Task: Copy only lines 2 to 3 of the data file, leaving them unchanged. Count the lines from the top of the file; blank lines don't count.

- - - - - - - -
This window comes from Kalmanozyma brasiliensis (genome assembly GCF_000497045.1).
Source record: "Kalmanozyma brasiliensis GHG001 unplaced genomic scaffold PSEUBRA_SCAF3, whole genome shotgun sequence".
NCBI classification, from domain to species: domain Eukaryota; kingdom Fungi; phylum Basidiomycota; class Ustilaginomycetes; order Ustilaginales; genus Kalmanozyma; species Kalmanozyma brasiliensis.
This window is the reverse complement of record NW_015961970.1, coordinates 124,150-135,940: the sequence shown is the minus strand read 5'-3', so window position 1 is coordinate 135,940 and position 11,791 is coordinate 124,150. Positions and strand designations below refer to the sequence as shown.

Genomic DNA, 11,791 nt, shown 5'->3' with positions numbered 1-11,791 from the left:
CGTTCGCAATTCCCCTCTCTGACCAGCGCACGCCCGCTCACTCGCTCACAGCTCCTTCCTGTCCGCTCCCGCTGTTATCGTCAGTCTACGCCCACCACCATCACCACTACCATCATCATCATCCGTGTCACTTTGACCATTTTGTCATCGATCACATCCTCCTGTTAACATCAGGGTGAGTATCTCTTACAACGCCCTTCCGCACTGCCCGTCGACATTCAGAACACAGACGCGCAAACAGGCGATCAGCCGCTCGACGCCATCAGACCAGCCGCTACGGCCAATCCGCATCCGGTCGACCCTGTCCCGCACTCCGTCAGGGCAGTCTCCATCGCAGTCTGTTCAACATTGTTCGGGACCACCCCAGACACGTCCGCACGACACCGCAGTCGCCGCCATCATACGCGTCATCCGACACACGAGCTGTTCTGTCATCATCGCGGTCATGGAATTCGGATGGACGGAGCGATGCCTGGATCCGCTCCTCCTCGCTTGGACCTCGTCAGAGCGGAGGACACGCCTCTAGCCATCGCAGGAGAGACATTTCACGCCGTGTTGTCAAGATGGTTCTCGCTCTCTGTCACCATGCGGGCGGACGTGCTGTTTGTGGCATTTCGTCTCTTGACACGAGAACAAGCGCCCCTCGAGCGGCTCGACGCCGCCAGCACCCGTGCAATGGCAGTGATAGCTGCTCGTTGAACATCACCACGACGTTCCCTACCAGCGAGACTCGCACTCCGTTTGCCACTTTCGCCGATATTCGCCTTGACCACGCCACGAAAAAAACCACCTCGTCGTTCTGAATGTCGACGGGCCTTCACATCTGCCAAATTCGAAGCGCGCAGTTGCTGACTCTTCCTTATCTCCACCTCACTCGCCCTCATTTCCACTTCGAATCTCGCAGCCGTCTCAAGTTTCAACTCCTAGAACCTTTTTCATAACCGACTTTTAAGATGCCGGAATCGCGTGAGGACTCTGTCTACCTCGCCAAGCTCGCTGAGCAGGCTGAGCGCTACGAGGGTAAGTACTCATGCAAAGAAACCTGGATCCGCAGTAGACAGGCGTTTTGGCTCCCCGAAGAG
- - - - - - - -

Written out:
Source record: "Kalmanozyma brasiliensis GHG001 unplaced genomic scaffold PSEUBRA_SCAF3, whole genome shotgun sequence".
NCBI classification, from domain to species: domain Eukaryota; kingdom Fungi; phylum Basidiomycota; class Ustilaginomycetes; order Ustilaginales; genus Kalmanozyma; species Kalmanozyma brasiliensis.